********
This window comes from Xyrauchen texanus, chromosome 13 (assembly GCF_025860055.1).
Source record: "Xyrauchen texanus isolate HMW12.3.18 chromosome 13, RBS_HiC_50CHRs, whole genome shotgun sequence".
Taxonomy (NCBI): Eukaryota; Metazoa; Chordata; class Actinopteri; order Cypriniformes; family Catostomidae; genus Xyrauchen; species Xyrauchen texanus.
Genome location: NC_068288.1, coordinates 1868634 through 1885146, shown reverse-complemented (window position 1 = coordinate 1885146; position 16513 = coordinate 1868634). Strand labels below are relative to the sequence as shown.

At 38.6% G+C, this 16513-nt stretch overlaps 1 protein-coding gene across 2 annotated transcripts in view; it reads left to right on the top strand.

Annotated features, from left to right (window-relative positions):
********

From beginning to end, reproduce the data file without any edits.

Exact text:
This window comes from Xyrauchen texanus, chromosome 13 (assembly GCF_025860055.1).
Source record: "Xyrauchen texanus isolate HMW12.3.18 chromosome 13, RBS_HiC_50CHRs, whole genome shotgun sequence".
Taxonomy (NCBI): Eukaryota; Metazoa; Chordata; class Actinopteri; order Cypriniformes; family Catostomidae; genus Xyrauchen; species Xyrauchen texanus.
Genome location: NC_068288.1, coordinates 1868634 through 1885146, shown reverse-complemented (window position 1 = coordinate 1885146; position 16513 = coordinate 1868634). Strand labels below are relative to the sequence as shown.

At 38.6% G+C, this 16513-nt stretch overlaps 1 protein-coding gene across 2 annotated transcripts in view; it reads left to right on the top strand.

Annotated features, from left to right (window-relative positions):